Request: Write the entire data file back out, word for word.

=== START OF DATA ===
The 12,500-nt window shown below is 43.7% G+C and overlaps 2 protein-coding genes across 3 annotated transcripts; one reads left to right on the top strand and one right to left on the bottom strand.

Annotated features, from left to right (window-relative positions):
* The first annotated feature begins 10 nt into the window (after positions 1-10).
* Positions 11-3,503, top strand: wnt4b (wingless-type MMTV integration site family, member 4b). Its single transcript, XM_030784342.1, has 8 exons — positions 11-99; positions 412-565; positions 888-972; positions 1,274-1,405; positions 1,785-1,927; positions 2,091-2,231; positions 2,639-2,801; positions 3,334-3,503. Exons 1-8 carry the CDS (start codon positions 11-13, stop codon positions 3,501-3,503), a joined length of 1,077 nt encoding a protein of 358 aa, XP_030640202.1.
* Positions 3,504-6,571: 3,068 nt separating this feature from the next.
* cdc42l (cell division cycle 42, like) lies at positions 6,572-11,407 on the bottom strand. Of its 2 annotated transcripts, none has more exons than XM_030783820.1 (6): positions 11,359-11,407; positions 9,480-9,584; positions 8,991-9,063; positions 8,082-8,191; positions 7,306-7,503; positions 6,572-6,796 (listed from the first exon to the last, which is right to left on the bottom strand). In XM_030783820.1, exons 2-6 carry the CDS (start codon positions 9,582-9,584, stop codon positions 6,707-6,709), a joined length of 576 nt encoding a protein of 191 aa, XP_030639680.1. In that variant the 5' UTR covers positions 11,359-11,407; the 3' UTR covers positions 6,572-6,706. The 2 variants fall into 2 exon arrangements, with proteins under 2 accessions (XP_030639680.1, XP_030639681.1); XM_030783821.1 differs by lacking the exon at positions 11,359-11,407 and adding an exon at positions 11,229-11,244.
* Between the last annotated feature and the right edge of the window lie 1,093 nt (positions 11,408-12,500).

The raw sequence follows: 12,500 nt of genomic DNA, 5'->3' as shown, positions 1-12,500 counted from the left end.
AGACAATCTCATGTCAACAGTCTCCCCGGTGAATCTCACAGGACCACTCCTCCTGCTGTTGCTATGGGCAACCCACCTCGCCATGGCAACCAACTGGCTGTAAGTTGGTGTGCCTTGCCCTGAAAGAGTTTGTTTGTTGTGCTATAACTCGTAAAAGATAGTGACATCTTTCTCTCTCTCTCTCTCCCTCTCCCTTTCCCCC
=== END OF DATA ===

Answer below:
The 12,500-nt window shown below is 43.7% G+C and overlaps 2 protein-coding genes across 3 annotated transcripts; one reads left to right on the top strand and one right to left on the bottom strand.

Annotated features, from left to right (window-relative positions):
* The first annotated feature begins 10 nt into the window (after positions 1-10).
* Positions 11-3,503, top strand: wnt4b (wingless-type MMTV integration site family, member 4b). Its single transcript, XM_030784342.1, has 8 exons — positions 11-99; positions 412-565; positions 888-972; positions 1,274-1,405; positions 1,785-1,927; positions 2,091-2,231; positions 2,639-2,801; positions 3,334-3,503. Exons 1-8 carry the CDS (start codon positions 11-13, stop codon positions 3,501-3,503), a joined length of 1,077 nt encoding a protein of 358 aa, XP_030640202.1.
* Positions 3,504-6,571: 3,068 nt separating this feature from the next.
* cdc42l (cell division cycle 42, like) lies at positions 6,572-11,407 on the bottom strand. Of its 2 annotated transcripts, none has more exons than XM_030783820.1 (6): positions 11,359-11,407; positions 9,480-9,584; positions 8,991-9,063; positions 8,082-8,191; positions 7,306-7,503; positions 6,572-6,796 (listed from the first exon to the last, which is right to left on the bottom strand). In XM_030783820.1, exons 2-6 carry the CDS (start codon positions 9,582-9,584, stop codon positions 6,707-6,709), a joined length of 576 nt encoding a protein of 191 aa, XP_030639680.1. In that variant the 5' UTR covers positions 11,359-11,407; the 3' UTR covers positions 6,572-6,706. The 2 variants fall into 2 exon arrangements, with proteins under 2 accessions (XP_030639680.1, XP_030639681.1); XM_030783821.1 differs by lacking the exon at positions 11,359-11,407 and adding an exon at positions 11,229-11,244.
* Between the last annotated feature and the right edge of the window lie 1,093 nt (positions 11,408-12,500).

The raw sequence follows: 12,500 nt of genomic DNA, 5'->3' as shown, positions 1-12,500 counted from the left end.
AGACAATCTCATGTCAACAGTCTCCCCGGTGAATCTCACAGGACCACTCCTCCTGCTGTTGCTATGGGCAACCCACCTCGCCATGGCAACCAACTGGCTGTAAGTTGGTGTGCCTTGCCCTGAAAGAGTTTGTTTGTTGTGCTATAACTCGTAAAAGATAGTGACATCTTTCTCTCTCTCTCTCTCCCTCTCCCTTTCCCCC